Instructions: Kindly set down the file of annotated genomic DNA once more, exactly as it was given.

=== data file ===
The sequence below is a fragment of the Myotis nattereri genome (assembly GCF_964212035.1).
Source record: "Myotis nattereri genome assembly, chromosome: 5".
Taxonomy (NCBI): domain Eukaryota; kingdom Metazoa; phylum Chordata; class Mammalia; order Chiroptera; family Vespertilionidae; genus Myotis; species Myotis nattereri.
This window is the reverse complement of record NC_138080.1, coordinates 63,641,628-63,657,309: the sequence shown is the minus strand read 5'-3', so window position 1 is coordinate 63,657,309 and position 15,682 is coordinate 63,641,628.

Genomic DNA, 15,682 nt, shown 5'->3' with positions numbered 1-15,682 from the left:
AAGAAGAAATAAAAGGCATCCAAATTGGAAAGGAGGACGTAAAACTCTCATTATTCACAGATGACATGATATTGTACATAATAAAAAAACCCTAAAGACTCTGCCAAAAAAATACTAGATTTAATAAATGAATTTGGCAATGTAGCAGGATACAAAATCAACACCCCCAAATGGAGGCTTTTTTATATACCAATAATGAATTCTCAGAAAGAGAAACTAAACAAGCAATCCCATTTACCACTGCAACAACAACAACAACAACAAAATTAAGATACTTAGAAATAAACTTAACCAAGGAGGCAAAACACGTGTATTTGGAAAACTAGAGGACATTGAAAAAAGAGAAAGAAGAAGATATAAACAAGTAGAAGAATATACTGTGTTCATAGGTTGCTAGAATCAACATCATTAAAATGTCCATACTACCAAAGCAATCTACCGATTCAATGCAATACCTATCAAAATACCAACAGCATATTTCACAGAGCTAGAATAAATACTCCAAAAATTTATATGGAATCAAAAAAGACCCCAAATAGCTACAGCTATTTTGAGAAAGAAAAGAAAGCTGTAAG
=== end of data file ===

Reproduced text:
The sequence below is a fragment of the Myotis nattereri genome (assembly GCF_964212035.1).
Source record: "Myotis nattereri genome assembly, chromosome: 5".
Taxonomy (NCBI): domain Eukaryota; kingdom Metazoa; phylum Chordata; class Mammalia; order Chiroptera; family Vespertilionidae; genus Myotis; species Myotis nattereri.
This window is the reverse complement of record NC_138080.1, coordinates 63,641,628-63,657,309: the sequence shown is the minus strand read 5'-3', so window position 1 is coordinate 63,657,309 and position 15,682 is coordinate 63,641,628.

Genomic DNA, 15,682 nt, shown 5'->3' with positions numbered 1-15,682 from the left:
AAGAAGAAATAAAAGGCATCCAAATTGGAAAGGAGGACGTAAAACTCTCATTATTCACAGATGACATGATATTGTACATAATAAAAAAACCCTAAAGACTCTGCCAAAAAAATACTAGATTTAATAAATGAATTTGGCAATGTAGCAGGATACAAAATCAACACCCCCAAATGGAGGCTTTTTTATATACCAATAATGAATTCTCAGAAAGAGAAACTAAACAAGCAATCCCATTTACCACTGCAACAACAACAACAACAACAAAATTAAGATACTTAGAAATAAACTTAACCAAGGAGGCAAAACACGTGTATTTGGAAAACTAGAGGACATTGAAAAAAGAGAAAGAAGAAGATATAAACAAGTAGAAGAATATACTGTGTTCATAGGTTGCTAGAATCAACATCATTAAAATGTCCATACTACCAAAGCAATCTACCGATTCAATGCAATACCTATCAAAATACCAACAGCATATTTCACAGAGCTAGAATAAATACTCCAAAAATTTATATGGAATCAAAAAAGACCCCAAATAGCTACAGCTATTTTGAGAAAGAAAAGAAAGCTGTAAG